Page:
In this division of labor. product. It depends on factors as the manager’s preference and the employees’ abilities. pg. such as strategy. customer. or geographical area. and then administers it during the students’ four years in college. There are other types of division of labor. and product or service. For example. Orion College divides its labor according to expertise and specialty. as well as the organization’s size. As a firm grows and . There can be a high or low division of labor. The students feel that they must deal with too many departments and that Orion is not customer-oriented and sensitive to student issues (Gordon. CEO’s. or Executive Vice Presidents are usually at the top. The Financial Aid Department receives applications for financial aid. The specialties report to these executives is divided into the Director of Admissions. and social issues in management. and communicates with students until they arrive on campus. and Controller. makes admissions decisions. This type of division of labor is also valuable in business situations that require special expertise in firms such as high-technology manufacturing or specialty marketing. human resource management. organizational behavior. CRO’s. 399). Orion College has received an increasing amount of student complaints. process. The amount of horizontal differentiation varies. This department sends students information about financial aid but does not answer questions about the financial aid process. Registrar. makes decisions about financial aid. With horizontal differentiation. the Admissions Department answers questions about the admissions process. Orion may also organize groups within its management department around professors’ expertise. goals.their differentiation. Director of Housing. The registrar handles all course registration. age. With this division of labor. Director of Financial Aid. jobs are grouped at the same level in the hierarchy according to their function. 2002.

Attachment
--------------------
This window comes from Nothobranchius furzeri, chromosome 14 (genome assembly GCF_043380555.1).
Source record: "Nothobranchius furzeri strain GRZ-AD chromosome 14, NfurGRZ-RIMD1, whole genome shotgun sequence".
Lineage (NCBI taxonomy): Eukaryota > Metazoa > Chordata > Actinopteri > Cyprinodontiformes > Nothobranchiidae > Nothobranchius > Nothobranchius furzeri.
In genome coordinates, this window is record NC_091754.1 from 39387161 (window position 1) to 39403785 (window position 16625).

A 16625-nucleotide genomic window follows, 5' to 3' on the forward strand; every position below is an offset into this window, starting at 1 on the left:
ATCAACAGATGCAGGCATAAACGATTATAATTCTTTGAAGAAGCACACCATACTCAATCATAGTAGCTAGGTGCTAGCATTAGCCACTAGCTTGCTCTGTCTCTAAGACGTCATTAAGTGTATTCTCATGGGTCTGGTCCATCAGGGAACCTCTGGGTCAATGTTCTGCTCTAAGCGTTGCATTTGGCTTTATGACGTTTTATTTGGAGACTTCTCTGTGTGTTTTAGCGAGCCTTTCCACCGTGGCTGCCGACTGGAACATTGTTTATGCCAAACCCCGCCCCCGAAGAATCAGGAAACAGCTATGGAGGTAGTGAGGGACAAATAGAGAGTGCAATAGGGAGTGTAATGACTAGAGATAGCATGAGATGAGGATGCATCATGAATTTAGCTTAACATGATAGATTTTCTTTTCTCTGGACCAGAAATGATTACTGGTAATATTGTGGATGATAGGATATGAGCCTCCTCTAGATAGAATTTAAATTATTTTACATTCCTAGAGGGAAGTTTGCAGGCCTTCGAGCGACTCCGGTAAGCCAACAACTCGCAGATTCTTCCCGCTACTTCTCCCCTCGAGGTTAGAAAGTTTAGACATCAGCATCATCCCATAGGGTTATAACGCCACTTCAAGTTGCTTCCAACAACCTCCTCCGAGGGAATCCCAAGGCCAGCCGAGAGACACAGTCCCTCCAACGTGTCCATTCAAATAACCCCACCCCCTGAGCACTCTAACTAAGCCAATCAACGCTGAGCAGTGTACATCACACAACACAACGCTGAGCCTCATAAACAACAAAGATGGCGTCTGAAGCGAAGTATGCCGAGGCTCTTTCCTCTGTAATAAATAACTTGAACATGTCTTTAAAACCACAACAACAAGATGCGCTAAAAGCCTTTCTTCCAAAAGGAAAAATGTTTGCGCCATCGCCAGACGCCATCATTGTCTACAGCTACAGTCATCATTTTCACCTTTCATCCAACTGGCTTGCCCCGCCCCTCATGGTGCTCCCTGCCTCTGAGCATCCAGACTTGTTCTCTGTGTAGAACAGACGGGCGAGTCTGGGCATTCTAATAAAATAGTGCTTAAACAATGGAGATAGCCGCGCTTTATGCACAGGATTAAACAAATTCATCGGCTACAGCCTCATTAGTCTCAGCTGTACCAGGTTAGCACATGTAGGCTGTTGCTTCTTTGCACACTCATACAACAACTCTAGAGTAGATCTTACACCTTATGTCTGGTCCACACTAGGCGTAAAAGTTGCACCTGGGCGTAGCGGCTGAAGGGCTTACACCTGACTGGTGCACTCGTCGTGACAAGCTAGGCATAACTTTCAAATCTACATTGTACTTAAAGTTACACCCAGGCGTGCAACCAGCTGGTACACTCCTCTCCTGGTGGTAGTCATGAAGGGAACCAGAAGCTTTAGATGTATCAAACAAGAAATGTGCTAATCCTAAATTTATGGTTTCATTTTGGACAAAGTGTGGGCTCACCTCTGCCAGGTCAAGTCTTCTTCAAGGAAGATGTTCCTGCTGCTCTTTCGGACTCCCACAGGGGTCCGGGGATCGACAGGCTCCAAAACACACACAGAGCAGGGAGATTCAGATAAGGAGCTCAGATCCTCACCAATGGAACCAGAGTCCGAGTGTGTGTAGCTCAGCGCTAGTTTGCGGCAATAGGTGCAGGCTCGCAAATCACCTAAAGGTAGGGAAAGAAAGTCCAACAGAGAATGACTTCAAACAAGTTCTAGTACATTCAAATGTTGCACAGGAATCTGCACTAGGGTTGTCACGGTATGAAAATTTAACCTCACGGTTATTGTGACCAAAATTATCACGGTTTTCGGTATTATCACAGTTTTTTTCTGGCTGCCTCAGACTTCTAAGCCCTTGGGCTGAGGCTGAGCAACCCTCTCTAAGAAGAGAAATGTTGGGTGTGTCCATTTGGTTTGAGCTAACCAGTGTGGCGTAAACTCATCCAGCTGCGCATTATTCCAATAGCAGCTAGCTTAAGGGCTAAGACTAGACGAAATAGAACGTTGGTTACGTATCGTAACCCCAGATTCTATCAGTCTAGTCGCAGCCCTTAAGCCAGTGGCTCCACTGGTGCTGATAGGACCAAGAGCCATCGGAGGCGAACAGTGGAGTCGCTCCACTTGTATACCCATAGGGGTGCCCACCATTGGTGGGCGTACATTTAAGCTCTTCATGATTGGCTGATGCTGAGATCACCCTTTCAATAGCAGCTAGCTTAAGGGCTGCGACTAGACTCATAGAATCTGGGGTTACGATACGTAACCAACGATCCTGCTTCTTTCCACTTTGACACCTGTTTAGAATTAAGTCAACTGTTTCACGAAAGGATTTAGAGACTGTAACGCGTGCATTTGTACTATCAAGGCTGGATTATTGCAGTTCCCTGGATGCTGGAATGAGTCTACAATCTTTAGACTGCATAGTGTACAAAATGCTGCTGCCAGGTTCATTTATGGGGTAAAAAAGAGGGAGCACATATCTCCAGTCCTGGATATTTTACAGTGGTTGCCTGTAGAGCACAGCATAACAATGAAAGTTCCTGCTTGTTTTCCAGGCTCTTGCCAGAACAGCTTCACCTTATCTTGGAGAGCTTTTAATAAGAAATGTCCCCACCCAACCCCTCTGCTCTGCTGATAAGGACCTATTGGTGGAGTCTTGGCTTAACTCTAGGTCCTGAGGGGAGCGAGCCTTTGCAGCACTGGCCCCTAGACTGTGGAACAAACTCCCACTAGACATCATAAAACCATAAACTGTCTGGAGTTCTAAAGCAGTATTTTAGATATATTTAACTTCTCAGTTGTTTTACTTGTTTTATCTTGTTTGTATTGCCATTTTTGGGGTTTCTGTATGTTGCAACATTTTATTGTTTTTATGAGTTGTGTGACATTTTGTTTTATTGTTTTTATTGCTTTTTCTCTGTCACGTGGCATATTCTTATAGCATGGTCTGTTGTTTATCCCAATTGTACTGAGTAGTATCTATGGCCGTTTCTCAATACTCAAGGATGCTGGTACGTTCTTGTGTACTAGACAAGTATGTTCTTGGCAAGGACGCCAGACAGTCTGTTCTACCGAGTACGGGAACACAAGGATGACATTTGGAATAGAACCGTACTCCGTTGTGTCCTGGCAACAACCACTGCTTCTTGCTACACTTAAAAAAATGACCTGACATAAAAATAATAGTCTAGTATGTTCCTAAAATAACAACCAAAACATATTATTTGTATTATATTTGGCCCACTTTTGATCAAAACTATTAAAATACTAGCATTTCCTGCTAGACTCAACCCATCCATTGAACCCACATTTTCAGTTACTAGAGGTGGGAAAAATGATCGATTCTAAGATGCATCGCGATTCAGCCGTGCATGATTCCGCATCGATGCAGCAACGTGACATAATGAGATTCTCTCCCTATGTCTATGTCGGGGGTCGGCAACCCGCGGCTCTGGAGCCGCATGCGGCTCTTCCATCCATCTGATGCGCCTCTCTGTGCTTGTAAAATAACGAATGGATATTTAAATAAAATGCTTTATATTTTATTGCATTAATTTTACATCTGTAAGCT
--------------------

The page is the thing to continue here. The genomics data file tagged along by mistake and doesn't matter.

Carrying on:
Firms decrease inefficiency by centralizing functions.differentiation increases. Vertical differentiation exists in tall organizations that have many levels in the hierarchy. In tall structures. Medium-size firms may have seven or eight levels. workers low in the hierarchy have be less motivated. pg. there are many levels of positions. flatter structures have the potential for faster communication and greater adaptability. which provide more avenues for advancement within the organization. Problems can occur when employees lack training in their roles and can contribute to failure. Vertical differentiation increases the checks and balances in a company and can help the firm minimize or avoid mistakes by employees. 2002. tall structures can slow decision making if people at many levels in the hierarchy participate. Higher-level employees more often check the decisions made by lowerlevel employees. This gives workers more responsibility and autonomy. barriers to communication also increase. however even tall . In the vertical division of labor. which a closer fitting of employees’ personal needs. Decentralization refers to extending the responsibility for decision making to workers at all levels in the organization. 399). Flat organizations usually have few vertical levels. Since higher-level managers make the important decisions. and abilities to jobs. the responsibility for decision-making is usually limited to those at the top of the firm’s hierarchy. With a vertical division of labor. Electronic communication can reduce these barriers since communication as it makes communication across units as easy as communication within the unit (Gordon. This division of labor describes the number of hierarchical levels in a company. Decentralization assumes that people closest to the problem have the most knowledge and can make the best decisions on how to fix it. However.